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A Long March-4C rocket lifts off from the southwestern Xichang launch centre carrying the Queqiao (Magpie Bridge) satellite in Xichang, China's southwestern Sichuan province on May 21, 2018. China on May 21 launched a communications relay satellite that will allow a rover to send images from the far side of the Moon on an unprecedented mission later this year.-/Getty Images

A satellite left Earth this week on a mission to open the dark side of the moon to Chinese exploration. The relay satellite can be used to communicate with the far reaches of the moon, allowing controllers on Earth to maintain contact with an expected lunar probe later this year to unexplored territory.

But the pioneering space travel has raised concern that China is also interested in the tiny spots on the moon that never go dark, the polar peaks of eternal light.

Those peaks are vanishingly small, occupying one-one hundred billionth of the lunar surface − roughly equivalent to three sheets of NHL ice on Earth. But their near-ceaseless sunshine gives them great value as a source of solar energy, to power everything from scientific experiments to mining operations.

Their small size could also, scientists have argued, allow one country to take sole occupancy of this unique real estate without falling afoul of the Outer Space Treaty. That agreement stipulates that no state can exert sovereignty in outer space. But it also calls on countries “to avoid interference” with equipment installed by others.

That provides a loophole of sorts, researchers say. The installation of very sensitive equipment on the peaks of eternal light, such as a radio telescope − a 100-metre long uncovered wire used to study transmissions from the sun, and deeper corners of the universe − could use up much of the available space while also providing a rationale to bar others from the area on the grounds that the telescope is too sensitive to be disturbed.

“Effectively a single wire could co-opt one of the most valuable pieces of territory on the moon into something approaching real estate, giving the occupant a good deal of leverage even if their primary objective was not scientific inquiry,” researchers from Harvard University, King’s College London and Georg-August Universitat Gottingen wrote in a 2015 paper.

Such a possibility is not speculative, said Alanna Krolikowski, a scholar at Missouri University of Science and Technology who has written on the peaks. As global interest in lunar exploration rises, “There’s going to be issues like this for sure,” she said. “The poles are the most attractive places on the moon. Everyone wants to go there. And if you want to do things, you need power − and the peaks are the most attractive power source.”

China has chosen the Aitken Basin as the landing site for a lunar probe to the dark side of the moon. The south pole peaks of eternal light lie within the Aitken Basin, a huge impact crater that’s some 2,500 kilometres across.

Chinese researchers have cited the study of radio signals as one of the primary reasons to devote attention to the area.

Indeed, the availability of sunlight is a key consideration for China as it considers building a more permanent establishment on the moon in the future, Pang Zhihao, a retired researcher with the Beijing Institute of Space Science and Technology Information, wrote in a 2013 article for the Beijing News.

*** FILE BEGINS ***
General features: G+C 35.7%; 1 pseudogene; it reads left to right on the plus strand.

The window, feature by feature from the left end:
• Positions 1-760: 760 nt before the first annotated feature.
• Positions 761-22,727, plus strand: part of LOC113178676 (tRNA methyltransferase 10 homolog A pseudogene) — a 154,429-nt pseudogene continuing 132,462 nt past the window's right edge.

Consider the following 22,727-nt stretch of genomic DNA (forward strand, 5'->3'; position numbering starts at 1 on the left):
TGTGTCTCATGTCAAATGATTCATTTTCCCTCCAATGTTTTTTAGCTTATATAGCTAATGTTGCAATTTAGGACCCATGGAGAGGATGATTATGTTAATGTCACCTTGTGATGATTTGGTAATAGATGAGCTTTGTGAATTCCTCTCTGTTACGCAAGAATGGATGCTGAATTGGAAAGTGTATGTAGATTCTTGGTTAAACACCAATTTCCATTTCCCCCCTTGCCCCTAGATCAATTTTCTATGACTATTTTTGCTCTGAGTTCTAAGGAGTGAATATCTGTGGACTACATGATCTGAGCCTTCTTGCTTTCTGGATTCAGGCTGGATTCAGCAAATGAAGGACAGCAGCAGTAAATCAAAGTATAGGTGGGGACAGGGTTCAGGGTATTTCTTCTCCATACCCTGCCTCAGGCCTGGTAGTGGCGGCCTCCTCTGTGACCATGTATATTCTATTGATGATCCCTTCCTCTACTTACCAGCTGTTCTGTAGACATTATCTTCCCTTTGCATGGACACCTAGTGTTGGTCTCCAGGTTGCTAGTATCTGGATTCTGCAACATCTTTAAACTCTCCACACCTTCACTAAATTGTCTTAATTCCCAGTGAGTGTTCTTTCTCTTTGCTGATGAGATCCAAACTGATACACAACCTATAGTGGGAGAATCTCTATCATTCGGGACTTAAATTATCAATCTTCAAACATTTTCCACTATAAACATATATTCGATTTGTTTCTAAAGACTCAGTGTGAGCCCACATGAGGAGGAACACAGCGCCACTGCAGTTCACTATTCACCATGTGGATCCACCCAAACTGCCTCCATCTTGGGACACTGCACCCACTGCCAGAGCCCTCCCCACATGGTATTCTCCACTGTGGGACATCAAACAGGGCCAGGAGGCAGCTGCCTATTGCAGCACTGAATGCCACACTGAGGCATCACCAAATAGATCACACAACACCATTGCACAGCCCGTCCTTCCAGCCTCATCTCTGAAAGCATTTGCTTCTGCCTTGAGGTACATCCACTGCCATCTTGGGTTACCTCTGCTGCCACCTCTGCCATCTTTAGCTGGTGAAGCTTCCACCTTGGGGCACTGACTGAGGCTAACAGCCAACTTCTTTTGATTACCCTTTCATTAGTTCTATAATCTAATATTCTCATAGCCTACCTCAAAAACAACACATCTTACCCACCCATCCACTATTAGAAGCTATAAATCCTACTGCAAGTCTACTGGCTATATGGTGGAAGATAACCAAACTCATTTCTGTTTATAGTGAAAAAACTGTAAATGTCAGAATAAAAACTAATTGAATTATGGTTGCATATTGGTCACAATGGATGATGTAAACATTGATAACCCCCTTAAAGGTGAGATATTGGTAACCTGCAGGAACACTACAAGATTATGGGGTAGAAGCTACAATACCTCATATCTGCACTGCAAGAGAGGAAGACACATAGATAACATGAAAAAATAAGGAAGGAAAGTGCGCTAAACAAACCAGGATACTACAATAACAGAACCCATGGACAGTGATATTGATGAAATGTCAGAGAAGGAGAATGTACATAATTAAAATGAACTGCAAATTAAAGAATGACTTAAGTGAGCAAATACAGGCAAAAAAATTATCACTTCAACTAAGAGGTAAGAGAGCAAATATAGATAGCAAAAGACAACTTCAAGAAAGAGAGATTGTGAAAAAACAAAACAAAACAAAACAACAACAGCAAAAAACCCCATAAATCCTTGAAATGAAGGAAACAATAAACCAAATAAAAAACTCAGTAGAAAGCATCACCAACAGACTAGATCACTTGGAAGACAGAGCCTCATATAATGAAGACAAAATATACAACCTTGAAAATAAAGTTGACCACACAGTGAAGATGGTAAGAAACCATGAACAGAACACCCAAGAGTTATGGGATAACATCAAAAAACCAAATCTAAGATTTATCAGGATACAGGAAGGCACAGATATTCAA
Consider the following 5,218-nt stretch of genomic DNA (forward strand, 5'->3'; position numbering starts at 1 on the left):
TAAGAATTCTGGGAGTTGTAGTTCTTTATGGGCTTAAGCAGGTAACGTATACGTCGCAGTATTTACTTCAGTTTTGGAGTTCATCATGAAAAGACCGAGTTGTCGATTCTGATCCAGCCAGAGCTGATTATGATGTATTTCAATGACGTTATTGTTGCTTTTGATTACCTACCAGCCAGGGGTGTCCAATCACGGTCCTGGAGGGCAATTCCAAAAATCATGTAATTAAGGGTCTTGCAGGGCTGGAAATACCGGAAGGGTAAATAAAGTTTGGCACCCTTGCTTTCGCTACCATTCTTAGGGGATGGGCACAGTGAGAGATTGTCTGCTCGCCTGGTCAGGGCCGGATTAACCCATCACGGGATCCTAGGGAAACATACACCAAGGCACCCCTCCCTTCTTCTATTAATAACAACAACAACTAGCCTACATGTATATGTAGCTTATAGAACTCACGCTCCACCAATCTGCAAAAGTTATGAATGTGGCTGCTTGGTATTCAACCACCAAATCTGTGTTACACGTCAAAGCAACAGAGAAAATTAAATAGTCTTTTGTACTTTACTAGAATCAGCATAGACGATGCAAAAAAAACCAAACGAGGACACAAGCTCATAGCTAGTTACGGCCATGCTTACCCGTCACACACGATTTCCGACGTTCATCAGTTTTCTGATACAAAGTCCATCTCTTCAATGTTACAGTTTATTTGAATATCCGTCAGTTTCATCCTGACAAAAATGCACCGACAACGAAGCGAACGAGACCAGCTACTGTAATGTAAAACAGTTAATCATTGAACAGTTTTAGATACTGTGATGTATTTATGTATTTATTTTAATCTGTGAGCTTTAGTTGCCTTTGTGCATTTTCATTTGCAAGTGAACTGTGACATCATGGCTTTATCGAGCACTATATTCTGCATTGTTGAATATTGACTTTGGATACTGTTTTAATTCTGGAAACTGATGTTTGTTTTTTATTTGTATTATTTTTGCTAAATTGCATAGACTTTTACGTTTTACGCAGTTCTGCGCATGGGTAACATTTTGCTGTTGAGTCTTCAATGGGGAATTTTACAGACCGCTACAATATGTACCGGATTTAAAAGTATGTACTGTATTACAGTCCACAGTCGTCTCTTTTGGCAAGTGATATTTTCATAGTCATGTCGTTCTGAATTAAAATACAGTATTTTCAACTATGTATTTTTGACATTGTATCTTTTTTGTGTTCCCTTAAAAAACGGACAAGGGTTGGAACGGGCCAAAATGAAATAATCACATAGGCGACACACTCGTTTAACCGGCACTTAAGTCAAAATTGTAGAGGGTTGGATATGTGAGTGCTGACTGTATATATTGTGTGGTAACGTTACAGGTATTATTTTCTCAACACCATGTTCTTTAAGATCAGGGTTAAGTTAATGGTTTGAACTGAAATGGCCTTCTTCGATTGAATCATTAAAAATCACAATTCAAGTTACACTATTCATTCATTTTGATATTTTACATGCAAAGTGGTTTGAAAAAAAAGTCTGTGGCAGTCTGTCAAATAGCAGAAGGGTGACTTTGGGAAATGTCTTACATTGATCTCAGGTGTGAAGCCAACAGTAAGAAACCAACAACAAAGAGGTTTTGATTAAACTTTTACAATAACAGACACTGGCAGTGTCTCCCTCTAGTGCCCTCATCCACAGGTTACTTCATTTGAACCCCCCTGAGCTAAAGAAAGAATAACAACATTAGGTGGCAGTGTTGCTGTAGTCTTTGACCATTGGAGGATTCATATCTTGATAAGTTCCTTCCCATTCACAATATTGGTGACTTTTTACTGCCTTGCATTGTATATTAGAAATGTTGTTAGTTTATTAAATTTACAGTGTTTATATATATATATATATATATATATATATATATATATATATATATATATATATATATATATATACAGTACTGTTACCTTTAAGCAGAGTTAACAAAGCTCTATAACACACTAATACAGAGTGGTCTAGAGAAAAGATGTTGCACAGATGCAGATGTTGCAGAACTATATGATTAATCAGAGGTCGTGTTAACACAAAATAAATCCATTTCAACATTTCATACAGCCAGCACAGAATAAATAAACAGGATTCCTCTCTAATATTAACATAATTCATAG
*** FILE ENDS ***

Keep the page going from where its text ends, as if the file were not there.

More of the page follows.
“There are two basic requirements for a moon base location: plenty of sunlight and abundant water and ice,” he wrote. He added: “Some areas of the polar region are almost permanently exposed to sunlight, while some are the opposite. So by combining them both, we could get sunlight, water and ice.”

Reached for comment, Prof. Pang said the government has barred him and other scientists from discussing the Chang’e-4 mission without prior permission. Chang’e-4 is the name of China’s planned dispatch of a rover to the dark side of the moon.

Chinese authorities have been careful to position their ambitions as international ones, equipped with instruments developed in Germany, the Netherlands, Saudi Arabia and Sweden.

International observers believe China already possesses the technology to reach the lunar south pole, although it is not alone in its ambitions. Private company Moon Express, based in Cape Canaveral, Fla., has announced plans to install an observatory and research station on the peaks of eternal light. The European Space Agency is developing a lander for the lunar south pole and points out that “maximizing its exposure to the sun is vital.”

A series of discoveries has reinvigorated interest in the moon, including indications that it contains vast quantities of water, as well as other valuable resources.

But in many ways, “China is the story to watch” in the new moon rush, said Leonard David, a journalist who has written about space for more than half a century. “That far side landing they want to do would be historic − nobody has ever done that.”

The peaks of eternal light are valuable even for landing a spacecraft, since they are less vulnerable to temperature swings − which can exceed 200 Celsius degrees in other places − and don’t require stocking battery supplies to power through a 14-day lunar night.

But if any entity moves to occupy such important real estate to the exclusion of others, it will set a dangerous precedent, warned Elvis Martin, an astrophysicist at the Harvard-Smithsonian Center for Astrophysics.

“If you go and grab the peaks of eternal light, you’ve just said to everybody that that’s okay. Then it could be like the scramble for Africa in the European colonial period. People just rush in and grab everything they can.”

That possibility begs a prior solution.

“Some kind of international co-ordination agreement or something is needed before we all get caught in this kind of race for the resources,” he said.

With reporting by Alexandra Li